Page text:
Tuesday, June 28, 2011

No Particular Place to Be

Rachel is quickly learning the ropes of her job at the flower shop in Bloomington. She commented on a vase of Lillis Tammy had on our kitchen table and asked: "Are those Stargazer Lilies?" She works two days a week doing odd jobs while taking orders in person and on the phone. It's a good summer gig which leaves her plenty of time to put her feet up and recharge her batteries before she begins her sophomore year of college. It sounds like the kind of job where they'll be able to use her whenever she's home on break so there's no need for her to have to beat the pavement looking for work while competing with the masses of kids all doing the same thing.

I'm fair-skinned. I typically spend way too much time outdoors in the warmer months for my own good so I see a dermatologist a couple of times each year to be checked for any suspicious spots on my body that may potentially develop into skin cancer.  The spots are frozen and after a week or two, they're healed over and gone.

In addition to the spot-treatment, my dermatologist prescribed a new procedure for me (I had it done last week) that could only be described as a chemical peel of sorts. It's called Photodynamic Therapy and its purpose is to remove developing problems before they take hold. For about two days after the treatment, you're left looking like you got a bad sunburn, then the peeling begins.

A few days after I had it done I asked Tammy if she thought I looked any younger and she thought I did; "Ten minutes younger. Maybe" she replied. Hmmm. Not what I wanted to hear.

When I was 9 years old my parents moved our family of 8 into a new home they'd had built in Bloomington, Minnesota. The area then was still very much undeveloped and for the first couple of years there was so much untouched land for a kid to explore. I spent a lot of my time in search of frogs, snakes, turtles, pollywogs, skinks, mudpuppies and whatever other small creatures caught my eye. I once hatched a mosquito larva in a fishbowl on the nightstand in my bedroom. I remember seeing it fully emerged from the water and stretching its wings on the rim of the bowl. I let it go outside.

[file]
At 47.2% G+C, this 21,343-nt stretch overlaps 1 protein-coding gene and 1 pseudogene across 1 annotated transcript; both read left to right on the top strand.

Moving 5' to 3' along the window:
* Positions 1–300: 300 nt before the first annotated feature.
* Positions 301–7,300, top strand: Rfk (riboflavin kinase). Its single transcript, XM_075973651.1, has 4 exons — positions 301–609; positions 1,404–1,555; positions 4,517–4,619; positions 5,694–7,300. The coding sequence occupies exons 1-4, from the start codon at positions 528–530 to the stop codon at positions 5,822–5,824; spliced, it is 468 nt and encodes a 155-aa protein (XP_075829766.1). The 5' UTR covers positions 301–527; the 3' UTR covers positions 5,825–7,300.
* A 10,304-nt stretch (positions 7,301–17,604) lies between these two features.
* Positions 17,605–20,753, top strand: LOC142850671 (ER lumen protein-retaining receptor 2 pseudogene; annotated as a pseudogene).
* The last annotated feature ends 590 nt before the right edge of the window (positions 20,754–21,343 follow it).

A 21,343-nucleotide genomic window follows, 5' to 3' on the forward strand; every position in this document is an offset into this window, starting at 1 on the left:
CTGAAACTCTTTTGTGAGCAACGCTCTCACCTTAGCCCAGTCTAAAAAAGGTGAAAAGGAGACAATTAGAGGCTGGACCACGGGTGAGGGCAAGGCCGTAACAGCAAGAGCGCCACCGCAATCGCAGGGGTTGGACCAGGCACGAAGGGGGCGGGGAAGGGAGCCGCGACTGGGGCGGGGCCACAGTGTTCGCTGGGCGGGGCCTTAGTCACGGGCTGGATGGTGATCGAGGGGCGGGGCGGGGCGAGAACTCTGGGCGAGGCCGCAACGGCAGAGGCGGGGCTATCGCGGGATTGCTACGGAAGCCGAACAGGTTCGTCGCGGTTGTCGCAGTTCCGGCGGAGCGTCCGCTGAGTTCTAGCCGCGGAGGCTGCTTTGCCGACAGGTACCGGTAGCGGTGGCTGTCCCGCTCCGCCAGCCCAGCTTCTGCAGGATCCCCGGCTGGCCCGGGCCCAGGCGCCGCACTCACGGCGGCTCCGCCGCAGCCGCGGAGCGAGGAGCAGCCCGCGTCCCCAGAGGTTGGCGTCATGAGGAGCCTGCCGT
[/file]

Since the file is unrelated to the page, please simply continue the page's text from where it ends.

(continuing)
Very few weeks went by where I wasn't bitten at least once by a garter snake. It would only sting for a few seconds and they typically wouldn't bite more than once. Getting regularly bit went with the territory and I don't think I thought twice about it.

I cobbled together holding pens for some of my finds and tended to their needs. For my snakes, that meant a diet of frogs. I not only had to find the frogs but I had to catch them too and that wasn't always so easy. Why I didn't have a net I have no idea but I had a bowl. I'd sneak up behind a frog and try to trap it under the bowl before it had a chance to jump away. It was a mostly unsuccessful method. Then one day I had a eureka moment. I wondered if it would be possible to deliver a knockout blow to a frog's head then pick it up as it lay unconscious? I proceeded to find a tree branch a few feet long that I could use to do the deed.

It worked beautifully!